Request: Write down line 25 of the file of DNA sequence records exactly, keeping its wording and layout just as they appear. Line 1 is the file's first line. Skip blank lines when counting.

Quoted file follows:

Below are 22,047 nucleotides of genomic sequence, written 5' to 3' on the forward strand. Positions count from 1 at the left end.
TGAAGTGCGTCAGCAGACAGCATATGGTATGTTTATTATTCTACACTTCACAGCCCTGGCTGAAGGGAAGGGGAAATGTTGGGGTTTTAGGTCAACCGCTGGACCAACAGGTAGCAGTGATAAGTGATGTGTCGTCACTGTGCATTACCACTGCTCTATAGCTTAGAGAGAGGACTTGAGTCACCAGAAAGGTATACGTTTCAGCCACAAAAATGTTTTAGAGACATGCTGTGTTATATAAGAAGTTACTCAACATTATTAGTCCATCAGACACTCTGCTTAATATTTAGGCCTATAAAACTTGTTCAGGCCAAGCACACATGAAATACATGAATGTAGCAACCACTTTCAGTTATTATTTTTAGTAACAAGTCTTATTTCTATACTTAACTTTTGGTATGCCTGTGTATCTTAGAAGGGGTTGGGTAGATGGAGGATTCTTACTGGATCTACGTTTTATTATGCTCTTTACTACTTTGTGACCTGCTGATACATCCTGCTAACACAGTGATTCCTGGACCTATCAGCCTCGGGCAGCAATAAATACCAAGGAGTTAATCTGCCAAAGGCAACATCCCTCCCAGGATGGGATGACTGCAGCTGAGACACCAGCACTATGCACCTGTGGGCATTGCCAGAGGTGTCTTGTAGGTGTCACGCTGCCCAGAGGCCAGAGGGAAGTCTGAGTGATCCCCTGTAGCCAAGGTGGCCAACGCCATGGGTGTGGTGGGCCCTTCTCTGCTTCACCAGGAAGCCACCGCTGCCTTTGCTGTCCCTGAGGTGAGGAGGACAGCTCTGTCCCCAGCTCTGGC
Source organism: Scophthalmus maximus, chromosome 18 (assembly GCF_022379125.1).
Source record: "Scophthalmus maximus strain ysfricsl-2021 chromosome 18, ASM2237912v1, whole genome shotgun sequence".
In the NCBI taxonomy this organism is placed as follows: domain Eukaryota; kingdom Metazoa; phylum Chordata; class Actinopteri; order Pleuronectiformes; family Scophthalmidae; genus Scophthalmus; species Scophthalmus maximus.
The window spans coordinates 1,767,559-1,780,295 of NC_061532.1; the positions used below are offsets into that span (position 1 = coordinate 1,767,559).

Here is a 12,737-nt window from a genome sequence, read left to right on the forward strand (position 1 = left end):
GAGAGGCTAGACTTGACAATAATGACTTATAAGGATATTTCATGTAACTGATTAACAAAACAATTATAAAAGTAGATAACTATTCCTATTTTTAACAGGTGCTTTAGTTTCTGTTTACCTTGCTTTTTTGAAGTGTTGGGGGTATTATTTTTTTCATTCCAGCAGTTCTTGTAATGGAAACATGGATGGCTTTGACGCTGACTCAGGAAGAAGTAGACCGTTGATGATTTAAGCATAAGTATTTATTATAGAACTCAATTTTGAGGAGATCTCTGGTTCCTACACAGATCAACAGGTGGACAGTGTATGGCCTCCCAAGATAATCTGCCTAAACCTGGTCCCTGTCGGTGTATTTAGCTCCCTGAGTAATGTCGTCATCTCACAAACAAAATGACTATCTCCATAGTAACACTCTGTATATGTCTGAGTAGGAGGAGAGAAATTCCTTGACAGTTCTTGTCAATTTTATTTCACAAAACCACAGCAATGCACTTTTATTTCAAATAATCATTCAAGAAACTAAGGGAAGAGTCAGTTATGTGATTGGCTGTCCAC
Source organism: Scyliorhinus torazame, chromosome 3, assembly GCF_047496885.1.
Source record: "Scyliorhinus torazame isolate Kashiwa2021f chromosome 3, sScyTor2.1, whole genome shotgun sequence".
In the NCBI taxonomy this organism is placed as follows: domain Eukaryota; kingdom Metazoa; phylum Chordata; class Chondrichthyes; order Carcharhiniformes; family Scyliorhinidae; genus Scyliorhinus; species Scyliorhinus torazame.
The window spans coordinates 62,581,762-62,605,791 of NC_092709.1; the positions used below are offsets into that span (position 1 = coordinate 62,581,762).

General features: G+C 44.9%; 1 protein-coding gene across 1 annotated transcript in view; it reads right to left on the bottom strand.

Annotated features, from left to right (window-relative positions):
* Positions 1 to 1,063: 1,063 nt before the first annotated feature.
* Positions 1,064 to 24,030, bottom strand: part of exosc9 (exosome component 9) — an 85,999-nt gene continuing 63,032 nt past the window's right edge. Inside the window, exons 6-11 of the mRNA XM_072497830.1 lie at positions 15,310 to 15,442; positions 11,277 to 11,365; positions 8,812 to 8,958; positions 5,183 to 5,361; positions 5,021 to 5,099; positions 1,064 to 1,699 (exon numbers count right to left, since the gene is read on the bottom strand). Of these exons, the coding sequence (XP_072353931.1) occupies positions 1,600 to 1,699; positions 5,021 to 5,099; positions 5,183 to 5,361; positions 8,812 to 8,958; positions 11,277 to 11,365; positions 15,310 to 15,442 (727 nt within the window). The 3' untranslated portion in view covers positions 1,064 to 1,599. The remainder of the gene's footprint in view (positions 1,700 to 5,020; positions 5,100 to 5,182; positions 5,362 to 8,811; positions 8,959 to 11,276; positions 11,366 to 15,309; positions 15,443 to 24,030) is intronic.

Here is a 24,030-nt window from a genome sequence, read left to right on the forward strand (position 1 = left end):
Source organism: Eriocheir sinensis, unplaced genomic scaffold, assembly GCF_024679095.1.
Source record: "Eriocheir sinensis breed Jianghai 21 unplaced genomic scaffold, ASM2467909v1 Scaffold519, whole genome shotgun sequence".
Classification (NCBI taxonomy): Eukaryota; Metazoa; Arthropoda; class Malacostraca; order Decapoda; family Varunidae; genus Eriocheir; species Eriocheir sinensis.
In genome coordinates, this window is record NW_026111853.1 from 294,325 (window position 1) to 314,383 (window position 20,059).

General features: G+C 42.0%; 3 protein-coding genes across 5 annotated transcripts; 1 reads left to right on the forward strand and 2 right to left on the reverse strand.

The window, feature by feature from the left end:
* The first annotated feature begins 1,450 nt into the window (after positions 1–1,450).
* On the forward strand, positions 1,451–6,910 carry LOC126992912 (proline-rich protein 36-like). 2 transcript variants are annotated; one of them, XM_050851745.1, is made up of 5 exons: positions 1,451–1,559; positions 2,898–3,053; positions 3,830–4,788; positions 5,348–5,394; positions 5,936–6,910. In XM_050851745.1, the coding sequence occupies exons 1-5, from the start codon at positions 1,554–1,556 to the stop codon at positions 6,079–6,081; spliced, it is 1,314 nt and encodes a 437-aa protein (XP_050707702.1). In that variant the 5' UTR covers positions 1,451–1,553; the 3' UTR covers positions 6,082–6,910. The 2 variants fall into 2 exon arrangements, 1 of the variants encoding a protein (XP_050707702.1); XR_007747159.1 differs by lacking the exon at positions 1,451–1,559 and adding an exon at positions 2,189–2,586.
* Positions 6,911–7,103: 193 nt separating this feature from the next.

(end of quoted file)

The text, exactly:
* On the forward strand, positions 1,451–6,910 carry LOC126992912 (proline-rich protein 36-like). 2 transcript variants are annotated; one of them, XM_050851745.1, is made up of 5 exons: positions 1,451–1,559; positions 2,898–3,053; positions 3,830–4,788; positions 5,348–5,394; positions 5,936–6,910. In XM_050851745.1, the coding sequence occupies exons 1-5, from the start codon at positions 1,554–1,556 to the stop codon at positions 6,079–6,081; spliced, it is 1,314 nt and encodes a 437-aa protein (XP_050707702.1). In that variant the 5' UTR covers positions 1,451–1,553; the 3' UTR covers positions 6,082–6,910. The 2 variants fall into 2 exon arrangements, 1 of the variants encoding a protein (XP_050707702.1); XR_007747159.1 differs by lacking the exon at positions 1,451–1,559 and adding an exon at positions 2,189–2,586.